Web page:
Indonesia forest fires cost $15.7bn

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Woman fighting fire with a small bowlImage source, Getty Images
Image caption,
One of the biggest problems facing Indonesia is its inability to deal quickly with the fires at a local level

Indonesia's forest fires and subsequent haze this year have cost the country "more than twice" the amount spent on reconstruction efforts after the 2004 Aceh tsunami, says the World Bank.

In its quarterly report, the bank said the fires had cost some 221tn Indonesian rupiah ($15.72bn; £10.5bn).

Forest fires saw a thick haze blanket parts of South East Asia for months.

The fire and haze pollution have occurred for years, though 2015 has been particularly bad.

The World Bank said the cost of the fires this year amounted to 1.9% of Indonesia's gross domestic product (GDP). It added that regional and global costs would be much higher.

Every year, Indonesia sees agricultural fires in Riau province in East Sumatra, as well as in South Sumatra and parts of Kalimantan on Indonesian Borneo. The fires are a result of annual slash-and-burn practices by companies clearing land for palm oil and pulp wood plantations.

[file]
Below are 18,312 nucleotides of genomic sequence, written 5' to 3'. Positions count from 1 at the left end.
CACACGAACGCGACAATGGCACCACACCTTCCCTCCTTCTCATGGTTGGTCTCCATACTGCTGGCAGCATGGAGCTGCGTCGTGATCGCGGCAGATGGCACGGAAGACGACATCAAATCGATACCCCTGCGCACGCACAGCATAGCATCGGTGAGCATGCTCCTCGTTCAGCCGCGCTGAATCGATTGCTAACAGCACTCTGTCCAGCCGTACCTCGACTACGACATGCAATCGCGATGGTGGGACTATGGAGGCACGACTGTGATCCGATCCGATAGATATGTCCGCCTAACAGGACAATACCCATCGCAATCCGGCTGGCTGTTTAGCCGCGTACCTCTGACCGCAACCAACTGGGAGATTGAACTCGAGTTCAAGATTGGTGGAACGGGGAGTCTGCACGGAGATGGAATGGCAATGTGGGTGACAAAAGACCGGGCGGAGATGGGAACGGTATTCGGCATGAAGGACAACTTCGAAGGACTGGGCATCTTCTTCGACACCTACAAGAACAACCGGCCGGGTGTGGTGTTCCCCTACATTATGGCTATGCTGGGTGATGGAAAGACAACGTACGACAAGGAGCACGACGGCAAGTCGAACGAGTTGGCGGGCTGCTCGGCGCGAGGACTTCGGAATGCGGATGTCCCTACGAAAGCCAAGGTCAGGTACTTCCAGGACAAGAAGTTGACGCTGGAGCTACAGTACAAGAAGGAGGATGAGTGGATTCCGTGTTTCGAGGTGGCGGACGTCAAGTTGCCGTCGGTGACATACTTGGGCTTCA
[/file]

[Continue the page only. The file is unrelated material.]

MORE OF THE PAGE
"This vast economic and environmental crisis is repeated year after year, as a few hundred businesses and a few thousand farmers seek to profit from land and plantation speculation practices, while tens of millions of Indonesians suffer health costs and economic disruptions," the World Bank said.

Action and convictions

Image source, EPA
Image caption,
The haze earlier this year saw Kalimantan's air turn yellow in some places

On Thursday, Indonesia is expected to name the firms responsible for starting the fires.

The government has said it would revoke the licenses of firms and individuals found burning land and that those people caught would face up to 10 years in jail.

But local farmers have said convictions are unlikely.

Furthermore, President Joko Widodo recently told the BBC that it might take at least three years before the situation is under control.

The World Bank said that by October this year, eight Indonesian provinces had burned more than 100,000 hectares each.

"Now is the time for Indonesia to address the underlying drivers of man-made fires, enforce laws and revise policies in order to reduce the risk of these economic disasters from recurring," the bank said.

The fires have had a devastating impact on children and wildlife - including Indonesia's rare orang-utans.